Nashville, which ranks first among metros with 15.7 percent growth, scrapes only 24th on the cities list, with 6.9 percent growth. Dallas comes seventh for metros (11.3 percent growth), but 15th for cities (8.1 percent growth). Houston ranks eighth for metros but 23rd for cities; Las Vegas, tenth for metros and 16th for cities. Two Midwest metros, Columbus and Indianapolis, but not those cities proper rank among the top 10 for population growth.
Leading tech hubs and superstar cities actually appear far down the growing-cities list. Boston is 21st and and San Francisco 22nd, both with around 7 percent growth. L.A. is 34th, with 3.7 percent growth; New York, 35th, with 3.4 percent growth.
When it comes to slow-growing cities (the right side of the chart), Detroit, Baltimore, Milwaukee, and Memphis have lost population; Chicago has barely held constant. Southern and Western cities round out this group: Long Beach, California, Albuquerque, Virginia Beach, Wichita, and El Paso.
There is more overlap between declining cities and declining metros. Detroit, Chicago, Milwaukee, and Memphis show up on both lists. The slow-growing cities of St. Louis, Buffalo, and Cleveland also show up on the list of the 10 slowest-growing metros.
Job and Employment Growth
The picture changes somewhat for employment growth—and conforms even better to the narrative of an ascendant Sunbelt. The chart below shows the change in cities’ employed population from 2012 to 2017. The fastest-growing cities are growing 10 times faster than the slowest-growing ones.
Miami tops the left-hand list, followed by Atlanta, Fort Worth, Denver, and Mesa. The tech hubs of Austin and Raleigh make the top 10. Charlotte is eighth, and the rapidly growing music and tech hot spot of Nashville is ninth. Oakland comes tenth—a product of is accelerated gentrification as a relatively affordable node in the San Francisco Bay Area. Seven of the top ten cities on employment growth overlap with the top 10 for population growth: The new additions are Atlanta, Nashville, and Oakland.
There is significant overlap between this fastest-growing list and metros with the fastest job growth. Five places rank in the top 10 on both: Atlanta, Nashville, Austin, Raleigh, and Denver. (Charlotte would, too, if we did not exclude it because of changes to its metro boundaries.) A number of Sunbelt cities appear further down the fastest-growing cities list: Las Vegas at 12th; Dallas at 20th; Houston at 40th.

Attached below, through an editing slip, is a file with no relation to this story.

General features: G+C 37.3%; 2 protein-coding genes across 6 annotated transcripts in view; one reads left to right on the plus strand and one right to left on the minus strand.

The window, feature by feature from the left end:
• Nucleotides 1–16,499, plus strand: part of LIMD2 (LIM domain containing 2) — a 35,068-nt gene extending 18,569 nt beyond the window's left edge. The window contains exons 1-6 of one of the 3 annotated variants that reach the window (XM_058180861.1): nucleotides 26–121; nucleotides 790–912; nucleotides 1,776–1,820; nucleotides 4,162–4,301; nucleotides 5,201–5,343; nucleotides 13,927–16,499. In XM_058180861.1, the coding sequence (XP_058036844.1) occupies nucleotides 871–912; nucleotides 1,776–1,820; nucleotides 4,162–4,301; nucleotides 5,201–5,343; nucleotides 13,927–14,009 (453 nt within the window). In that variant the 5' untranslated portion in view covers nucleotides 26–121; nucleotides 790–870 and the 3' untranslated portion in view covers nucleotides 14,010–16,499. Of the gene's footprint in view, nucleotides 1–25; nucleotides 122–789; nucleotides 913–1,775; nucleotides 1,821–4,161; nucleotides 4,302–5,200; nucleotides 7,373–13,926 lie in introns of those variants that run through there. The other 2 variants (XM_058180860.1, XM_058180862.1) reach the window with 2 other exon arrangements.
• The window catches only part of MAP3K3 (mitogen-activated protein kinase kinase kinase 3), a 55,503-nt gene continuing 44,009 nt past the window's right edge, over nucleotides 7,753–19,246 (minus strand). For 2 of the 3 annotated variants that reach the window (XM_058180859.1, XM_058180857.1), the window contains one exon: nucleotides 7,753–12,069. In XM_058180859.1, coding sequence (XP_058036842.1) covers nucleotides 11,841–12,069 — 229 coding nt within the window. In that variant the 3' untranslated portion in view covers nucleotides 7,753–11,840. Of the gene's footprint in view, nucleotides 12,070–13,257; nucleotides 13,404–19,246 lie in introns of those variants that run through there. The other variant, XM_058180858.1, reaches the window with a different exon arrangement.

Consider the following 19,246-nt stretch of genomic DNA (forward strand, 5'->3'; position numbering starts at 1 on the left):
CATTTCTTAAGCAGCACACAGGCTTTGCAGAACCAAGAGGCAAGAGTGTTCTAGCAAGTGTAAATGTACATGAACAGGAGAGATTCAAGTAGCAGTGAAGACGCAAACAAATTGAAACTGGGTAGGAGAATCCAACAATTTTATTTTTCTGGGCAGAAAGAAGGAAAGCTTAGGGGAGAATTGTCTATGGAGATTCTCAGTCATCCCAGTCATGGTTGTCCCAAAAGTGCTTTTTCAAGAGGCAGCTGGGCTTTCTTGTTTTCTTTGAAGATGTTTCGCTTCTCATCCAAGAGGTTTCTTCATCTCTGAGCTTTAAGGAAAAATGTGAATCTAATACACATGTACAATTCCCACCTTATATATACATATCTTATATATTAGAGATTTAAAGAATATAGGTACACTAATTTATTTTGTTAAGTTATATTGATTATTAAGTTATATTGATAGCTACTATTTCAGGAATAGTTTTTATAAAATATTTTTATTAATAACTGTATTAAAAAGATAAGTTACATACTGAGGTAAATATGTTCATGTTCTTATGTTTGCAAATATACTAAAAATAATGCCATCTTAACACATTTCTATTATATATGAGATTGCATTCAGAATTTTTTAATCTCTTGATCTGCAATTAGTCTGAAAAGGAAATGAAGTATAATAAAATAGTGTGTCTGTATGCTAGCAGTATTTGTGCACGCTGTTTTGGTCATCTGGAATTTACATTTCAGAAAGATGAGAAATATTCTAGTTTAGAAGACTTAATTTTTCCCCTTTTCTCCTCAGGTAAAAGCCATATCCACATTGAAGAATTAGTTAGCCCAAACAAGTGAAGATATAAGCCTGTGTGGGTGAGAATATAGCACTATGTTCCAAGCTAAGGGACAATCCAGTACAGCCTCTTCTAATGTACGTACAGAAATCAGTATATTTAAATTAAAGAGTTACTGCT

Again, superstar cities and leading tech hubs appear very low here. New York is 36th, with 9.1 percent growth. (Detroit actually does better, ranking 28th with 13.7 percent growth.) L.A. is 26th with 14 percent growth; Boston is 23rd (15 percent), and San Francisco is 15th (17 percent).
The slowest-growing cities for jobs (above right) are a mixed bag, with some interesting contrasts. Milwaukee is the only canonical Rust Belt city to make the list, in ninth place. Memphis is second and Baltimore, which is often lumped in with the Rust Belt but is on the East Coast’s Acela Corridor, is tenth.
Tulsa tops the slow list—what’s interesting about that is that nearby Oklahoma City is one of the nation’s fastest-growing cities in terms of population. Likewise, Arlington, Texas, has the fourth-slowest job growth; compare this to nearby Fort Worth, with the third-best job growth. Indianapolis, typically thought of alongside Columbus as a success story, actually numbers among the 10 slowest cities on job growth, as do Tucson and Virginia Beach in the Sunbelt.
There is little overlap between slow-growing cities and slow-growing metros, with only Milwaukee showing up in both. The metros include Pittsburgh, Birmingham, Buffalo, Cleveland, Louisville, St. Louis, and Rochester.
Seven cities rank among the top 10 on both population and job growth: Austin, Miami, Denver, Raleigh, Charlotte, Fort Worth, and Mesa. Of these, perhaps the biggest surprise is Miami, which comes first in employment and fourth in population growth. Austin is second in population, sixth in employment. Fort Worth is third in both categories. Conversely, six cities rank in the bottom groups for both: Milwaukee, Baltimore, Memphis, Albuquerque, Virginia Beach, and Wichita.
Richard Florida is a co-founder and editor at large of CityLab and a senior editor at The Atlantic.